For the second time in 2013, the Better World Campaign (BWC) has released polling results that purport to show Americans strongly support the United Nations. The most recent poll, conducted October 5–10, finds that “the UN’s image is the highest it has been since April 2010 with a comfortable majority [60%] of voters saying they have a favorable opinion of the United Nations.”
This conclusion by the BWC, a nonprofit dedicated to strengthening U.S. ties with the U.N., seems at odds with other polls. The most recent Gallup poll, conducted February 25–26, finds that Americans see the U.N. as “relevant on the world stage,” but “Americans are not highly positive about the job the United Nations is doing.”
When Gallup asked its standard question, “Do you think the United Nations is doing a good job or a poor job in trying to solve the problems it has to face?” only 35 percent of Americans said the U.N. is doing a “good job,” compared with 50 percent who said it’s doing a “poor job.”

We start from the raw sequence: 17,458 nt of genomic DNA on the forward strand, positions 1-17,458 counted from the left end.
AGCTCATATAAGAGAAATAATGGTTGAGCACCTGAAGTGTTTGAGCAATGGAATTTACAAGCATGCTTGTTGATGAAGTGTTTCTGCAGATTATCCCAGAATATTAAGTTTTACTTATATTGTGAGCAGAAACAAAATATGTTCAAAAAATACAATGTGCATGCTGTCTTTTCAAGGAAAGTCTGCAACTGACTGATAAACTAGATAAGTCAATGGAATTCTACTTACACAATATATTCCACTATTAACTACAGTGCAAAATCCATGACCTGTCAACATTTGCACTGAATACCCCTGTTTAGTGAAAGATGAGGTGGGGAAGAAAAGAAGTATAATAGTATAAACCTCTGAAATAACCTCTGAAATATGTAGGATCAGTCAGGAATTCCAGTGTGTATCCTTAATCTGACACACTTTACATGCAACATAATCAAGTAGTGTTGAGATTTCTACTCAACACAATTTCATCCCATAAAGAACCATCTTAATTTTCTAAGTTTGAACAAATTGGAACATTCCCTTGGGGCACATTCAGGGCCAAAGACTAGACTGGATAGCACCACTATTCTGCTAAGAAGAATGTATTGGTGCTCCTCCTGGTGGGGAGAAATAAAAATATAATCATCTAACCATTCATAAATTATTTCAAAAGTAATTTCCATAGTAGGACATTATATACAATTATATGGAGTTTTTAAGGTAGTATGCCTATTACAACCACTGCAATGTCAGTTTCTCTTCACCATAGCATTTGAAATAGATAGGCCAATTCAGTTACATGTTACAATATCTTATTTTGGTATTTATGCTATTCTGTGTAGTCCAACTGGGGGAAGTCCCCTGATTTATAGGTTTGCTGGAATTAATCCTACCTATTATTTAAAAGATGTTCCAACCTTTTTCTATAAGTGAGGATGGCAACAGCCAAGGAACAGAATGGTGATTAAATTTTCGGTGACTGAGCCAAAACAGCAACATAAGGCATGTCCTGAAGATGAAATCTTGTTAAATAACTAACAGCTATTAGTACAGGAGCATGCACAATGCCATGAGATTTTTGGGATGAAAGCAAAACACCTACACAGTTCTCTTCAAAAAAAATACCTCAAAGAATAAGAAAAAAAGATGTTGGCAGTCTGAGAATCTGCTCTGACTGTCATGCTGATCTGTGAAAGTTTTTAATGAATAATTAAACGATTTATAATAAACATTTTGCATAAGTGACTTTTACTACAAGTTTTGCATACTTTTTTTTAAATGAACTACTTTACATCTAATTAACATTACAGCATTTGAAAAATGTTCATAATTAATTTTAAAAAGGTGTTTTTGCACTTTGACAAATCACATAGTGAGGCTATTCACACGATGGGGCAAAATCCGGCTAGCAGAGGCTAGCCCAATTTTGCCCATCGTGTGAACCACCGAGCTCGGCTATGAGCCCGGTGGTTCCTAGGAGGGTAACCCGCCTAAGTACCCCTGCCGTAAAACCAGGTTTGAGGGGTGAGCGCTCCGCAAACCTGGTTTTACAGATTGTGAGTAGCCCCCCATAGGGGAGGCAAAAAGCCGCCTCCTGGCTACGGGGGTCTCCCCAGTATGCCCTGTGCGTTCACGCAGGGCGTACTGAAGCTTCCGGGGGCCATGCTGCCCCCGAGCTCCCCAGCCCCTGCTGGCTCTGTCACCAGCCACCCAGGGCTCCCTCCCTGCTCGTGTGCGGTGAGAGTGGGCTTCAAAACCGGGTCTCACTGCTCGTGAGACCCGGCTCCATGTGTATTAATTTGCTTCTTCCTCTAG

This poll is consistent with long-term U.S. opinion. In the 35 Gallup polls posing that question, since 1953, respondents who answered that the U.N. was doing a poor job outnumbered those who thought it was doing a good job, by an average of 50 percent to 39 percent.
So why the difference between the BWC findings and Gallup’s? The polls are asking different questions. The BWC poll asks if Americans have a generally favorable view of the organization. This is a far cry from asking whether the U.N. is doing a good job or if Americans believe it needs reform.
The difference is critical because the BWC is using the poll to persuade Congress that Americans strongly support providing full and prompt funding for U.N. organizations without any conditions (the U.S. has withheld its dues and attached conditions in the past). Specifically, the poll reports: “Majorities of Republicans, Independents, and Democrats support the U.S. paying our UN peacekeeping dues on time and in full.”
This is hardly shocking. Most Americans are taught to honor their commitments and be personally responsible.